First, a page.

Getting on the same page
Couples must be on the same financial page in order to be debt free; this rarely happens automatically. Please do not assume that your great love for each other will translate to seeing eye-toeye in regards to finances. There is clear evidence that the opposite is true.
Consider that each of you have been raised in different families resulting in grossly different influences. Your spouse’s parents may have had varying outlooks as to how credit cards are used, whether or not having a savings is important, or how discretionary money should be spent. Marriage brings this cornucopia of views into one new union. This often leads to conflicting views and arguments.
Have an open and non-judgmental talk with each other. Ask each other about your dissimilar experiences and what they recall about their parents’ views of money. Seek first to understand your spouse. You’ll be amazed at what you will learn.
When Victoria and I sat down and asked each other those questions, I learned that my wife witnessed her parents simply buying what was needed with no talks of saving up for purchases. If they needed a new TV, she watched them go out and buy a new TV. From my recollections, my wife learned that I observed my parents saving and scrimping before making those same purchases. Sometimes even fretting over the thought of spending money. You can see the conflicting points of view we brought into our marriage. Exploring our past influences has helped us understand each other in this vitally important area of money.
Without question, both participants in a relationship need to be in full agreement and fully committed to the goal of getting debt-free to achieve success in this worth-while, God-honoring, endeavor.
Bring this matter to the Lord. Confess sins and ask for the mind of Christ in this stewardship matter. Ask the Lord for a clean heart and a renewed spirit (Psalm 51:10), then mutually commit to honoring Him in this area of your lives.
Account for your dollars
Be thou diligent to know the state of thy flocks, and look well to thy herds. Proverbs 27:23
God has called us to be faithful stewards (1 Cor. 4:2) and that requires knowing where every dollar is going. It is common to have leaks in our financial buckets. The first step is to identify money that is flowing to unnecessary areas or items.
Print out your bank statements
Grab some colored highlighters and the last three months of your bank statements. We want to look at the variable expenditures in the household such as shopping, dining out, and entertainment. These tend to be the areas where overspending is easiest to control. After assigning a color to each category, go through your bank statements and highlight every transaction that falls into one of those categories. We need to find an estimated monthly average, so it is important to add up the totals in each category for each month.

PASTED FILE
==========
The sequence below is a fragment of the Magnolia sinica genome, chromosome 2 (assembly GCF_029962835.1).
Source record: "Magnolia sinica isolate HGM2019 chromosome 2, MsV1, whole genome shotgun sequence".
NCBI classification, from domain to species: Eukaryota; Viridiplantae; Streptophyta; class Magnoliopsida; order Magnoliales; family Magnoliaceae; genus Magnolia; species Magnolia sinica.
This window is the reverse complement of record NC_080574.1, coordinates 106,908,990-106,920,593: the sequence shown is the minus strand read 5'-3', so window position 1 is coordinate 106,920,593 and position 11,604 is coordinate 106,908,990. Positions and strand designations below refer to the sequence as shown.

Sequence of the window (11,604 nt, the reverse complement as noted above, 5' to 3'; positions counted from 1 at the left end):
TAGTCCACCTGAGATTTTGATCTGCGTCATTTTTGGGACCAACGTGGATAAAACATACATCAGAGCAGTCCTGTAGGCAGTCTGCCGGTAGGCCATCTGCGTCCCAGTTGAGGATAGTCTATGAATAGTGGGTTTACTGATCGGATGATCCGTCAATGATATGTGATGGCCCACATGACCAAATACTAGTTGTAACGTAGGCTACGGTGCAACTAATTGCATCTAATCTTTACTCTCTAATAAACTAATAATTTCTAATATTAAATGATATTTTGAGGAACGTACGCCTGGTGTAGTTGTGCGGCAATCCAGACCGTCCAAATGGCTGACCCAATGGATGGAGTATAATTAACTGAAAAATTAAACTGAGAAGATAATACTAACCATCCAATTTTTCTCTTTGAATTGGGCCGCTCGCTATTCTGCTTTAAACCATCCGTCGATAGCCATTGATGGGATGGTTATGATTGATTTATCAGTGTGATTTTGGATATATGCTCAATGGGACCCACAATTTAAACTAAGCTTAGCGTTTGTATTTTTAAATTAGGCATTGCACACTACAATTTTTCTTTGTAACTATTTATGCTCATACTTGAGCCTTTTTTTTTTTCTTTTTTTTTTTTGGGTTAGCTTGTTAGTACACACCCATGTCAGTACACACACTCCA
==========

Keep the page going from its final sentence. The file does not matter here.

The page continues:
For example, you may find your spending looks something like this:
Feb March April
Shopping $850 $927 $819
Dining out $290 $180 $220
Entertainment $110 $90 $83
Next, add the total of three months together for each category and divide by three to find your monthly average.
Shopping: $850 + $927 + $819 = $2,596 divided by 3 = $865.33. That is your monthly average for shopping.
The goal is to deliberately reduce spending in areas that can be cut back and re-purpose those dollars toward debt elimination.
In the example above, the average amount spent on dining out is $230. Ask yourself, “How much can we pull back on dining out and still survive?” Let’s say you agree to reduce your dining out by $80 and set a monthly budget of $150. That’s $80 that you have recaptured to be used for debt elimination!
Now give entertainment and shopping the same treatment. Consider your cable or satellite TV service. Cable and satellite TV services are quickly becoming obsolete given today’s technology is able to provide streaming video, free news options, and other lower-priced entertainment offerings. How much money can you divert away from television or your cell phone bill? Take a hard look and make some calls to these service providers. Request lower monthly payments and you may be surprised at the results.
Aggressively identify as many dollars as possible to put to work toward your goal of being debt-free.
Adding $100 per month to the minimum payment on a credit card balance of $5,000 with 16% interest, results in the balance being paid off in 19 months instead of 12 years! That’s exciting! Think about the reality of being debt free by focusing and re-directing those dollars you already have toward defeating your debt!